Early observations of Sick Kids simulated school study reveal challenges in mask storage, crowding
TORONTO -- Early observations from a study that looked at a simulated school day have revealed that children faced challenges in storing their masks and keeping a two-metre distance in classes that had more than 15 students.
In mid-August, the Toronto Hospital for Sick Children conducted a two-day school simulation involving more than 190 children and 15 teachers to see how COVID-19 recommendations (mask-wearing, physical distancing, hand hygiene) would work in a school setting. The simulation included students of all ages and included in-class learning sessions, lunch and recess.
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While the full results of the study are not yet available, researchers at the hospital released Monday their “initial observations” which show the children were crowded at school entry points, even with staggered entry, and were uncertain where to put their masks during recess, which led to some masks becoming dirty and needing replacement.
The observations also note that it was impossible to maintain a two-metre distance between students unless classrooms were limited to just 12 to 15 students.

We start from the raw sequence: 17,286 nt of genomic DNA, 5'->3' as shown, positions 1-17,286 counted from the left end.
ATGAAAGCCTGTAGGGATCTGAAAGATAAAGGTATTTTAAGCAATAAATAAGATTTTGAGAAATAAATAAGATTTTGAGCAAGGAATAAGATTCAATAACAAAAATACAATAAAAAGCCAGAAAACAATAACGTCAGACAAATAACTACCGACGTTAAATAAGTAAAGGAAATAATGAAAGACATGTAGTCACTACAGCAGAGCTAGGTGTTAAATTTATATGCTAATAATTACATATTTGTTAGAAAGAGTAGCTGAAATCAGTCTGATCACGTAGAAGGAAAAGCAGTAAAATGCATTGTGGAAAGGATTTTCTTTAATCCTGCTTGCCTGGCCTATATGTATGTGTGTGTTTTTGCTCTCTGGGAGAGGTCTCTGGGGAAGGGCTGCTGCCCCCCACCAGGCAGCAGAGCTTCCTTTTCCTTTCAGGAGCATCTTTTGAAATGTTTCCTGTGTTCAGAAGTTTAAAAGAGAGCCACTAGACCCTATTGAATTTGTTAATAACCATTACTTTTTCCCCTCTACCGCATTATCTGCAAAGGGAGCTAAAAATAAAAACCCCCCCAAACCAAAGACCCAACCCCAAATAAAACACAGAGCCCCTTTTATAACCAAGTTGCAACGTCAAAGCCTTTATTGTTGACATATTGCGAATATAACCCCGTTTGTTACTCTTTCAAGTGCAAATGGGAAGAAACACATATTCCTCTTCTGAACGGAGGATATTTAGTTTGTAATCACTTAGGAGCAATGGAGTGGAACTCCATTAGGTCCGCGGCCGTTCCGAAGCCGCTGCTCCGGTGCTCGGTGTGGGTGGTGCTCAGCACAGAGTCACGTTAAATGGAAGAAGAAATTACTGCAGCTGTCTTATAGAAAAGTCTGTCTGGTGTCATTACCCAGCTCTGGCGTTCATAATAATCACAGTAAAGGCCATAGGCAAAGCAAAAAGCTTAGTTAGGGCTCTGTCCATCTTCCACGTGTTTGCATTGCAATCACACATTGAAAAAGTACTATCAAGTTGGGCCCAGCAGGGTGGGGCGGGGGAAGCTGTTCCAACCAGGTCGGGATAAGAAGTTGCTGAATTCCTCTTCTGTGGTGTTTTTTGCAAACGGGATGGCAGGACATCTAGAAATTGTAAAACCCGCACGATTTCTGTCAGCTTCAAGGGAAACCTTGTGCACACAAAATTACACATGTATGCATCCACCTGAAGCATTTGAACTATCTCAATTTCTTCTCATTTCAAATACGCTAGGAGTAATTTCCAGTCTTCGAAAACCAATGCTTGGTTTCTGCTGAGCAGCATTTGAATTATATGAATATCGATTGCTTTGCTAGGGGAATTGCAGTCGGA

“As the return to school has already started, teachers across the province are likely learning, or have already learned, the same observations we made,” Dr. Clyde Matava, co-principal investigator of the study, said in a news release. “We hope the wide release of these initial findings will foster conversations between stakeholders to share invaluable knowledge about school safety that can only be gleaned from real-world settings.”
When it came to the end of the school day, the initial observations note that parents who wanted to talk with teachers in the simulation often did not wear a maskas they picked up their children outside. This forced the parents and teachers to remain at a distance and made communication challenging.
The report also lists several considerations for teachers and schools to make an easier transition into class, including using all available doors for school entry, especially if school administration requires screening at the door and for masks to be stored in clean, marked plastic bag during recess.
The observations also note that staff should limit the amount of time spent in the building as much as possible, meaning leaving immediately after school and going off-site during lunch hours if not supervising the students.
“As the school year progresses, sharing key learnings and best practices from simulations or real-world experiences could help enhance everyone’s safety measures,” said Dr. Michelle Science, co-principal investigator of the study. “Having the flexibility to adjust these safety measures will strengthen our collective response to COVID-19.”
In June, the hospital released a comprehensive guideline for schools to reopen, which included recommendations for screening before students enter the school and an emphasis on hand hygiene, while not recommending the use of face masks.
While these latest observations were not released in a peer-reviewed journal, the researchers plan to have the full report peer reviewed and published in such a publication. These observations were instead meant to serve as “helpful considerations” for schools.